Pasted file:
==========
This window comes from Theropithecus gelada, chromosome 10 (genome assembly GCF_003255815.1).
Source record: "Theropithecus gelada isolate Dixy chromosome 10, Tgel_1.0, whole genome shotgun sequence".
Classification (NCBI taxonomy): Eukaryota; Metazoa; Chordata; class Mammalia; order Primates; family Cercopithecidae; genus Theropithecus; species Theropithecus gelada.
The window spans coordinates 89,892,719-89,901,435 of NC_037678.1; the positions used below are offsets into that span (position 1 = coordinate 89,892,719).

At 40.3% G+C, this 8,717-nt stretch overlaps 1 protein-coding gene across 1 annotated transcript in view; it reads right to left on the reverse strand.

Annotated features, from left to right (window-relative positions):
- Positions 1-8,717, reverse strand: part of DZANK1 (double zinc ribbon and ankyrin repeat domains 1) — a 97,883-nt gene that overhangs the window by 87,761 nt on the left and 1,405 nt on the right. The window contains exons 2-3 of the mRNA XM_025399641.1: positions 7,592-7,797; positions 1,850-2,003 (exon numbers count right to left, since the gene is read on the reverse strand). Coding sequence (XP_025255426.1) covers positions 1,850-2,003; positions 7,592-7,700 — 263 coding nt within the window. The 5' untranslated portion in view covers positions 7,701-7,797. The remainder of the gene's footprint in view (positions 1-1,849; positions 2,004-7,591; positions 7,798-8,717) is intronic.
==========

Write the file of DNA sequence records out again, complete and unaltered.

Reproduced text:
This window comes from Theropithecus gelada, chromosome 10 (genome assembly GCF_003255815.1).
Source record: "Theropithecus gelada isolate Dixy chromosome 10, Tgel_1.0, whole genome shotgun sequence".
Classification (NCBI taxonomy): Eukaryota; Metazoa; Chordata; class Mammalia; order Primates; family Cercopithecidae; genus Theropithecus; species Theropithecus gelada.
The window spans coordinates 89,892,719-89,901,435 of NC_037678.1; the positions used below are offsets into that span (position 1 = coordinate 89,892,719).

At 40.3% G+C, this 8,717-nt stretch overlaps 1 protein-coding gene across 1 annotated transcript in view; it reads right to left on the reverse strand.

Annotated features, from left to right (window-relative positions):
- Positions 1-8,717, reverse strand: part of DZANK1 (double zinc ribbon and ankyrin repeat domains 1) — a 97,883-nt gene that overhangs the window by 87,761 nt on the left and 1,405 nt on the right. The window contains exons 2-3 of the mRNA XM_025399641.1: positions 7,592-7,797; positions 1,850-2,003 (exon numbers count right to left, since the gene is read on the reverse strand). Coding sequence (XP_025255426.1) covers positions 1,850-2,003; positions 7,592-7,700 — 263 coding nt within the window. The 5' untranslated portion in view covers positions 7,701-7,797. The remainder of the gene's footprint in view (positions 1-1,849; positions 2,004-7,591; positions 7,798-8,717) is intronic.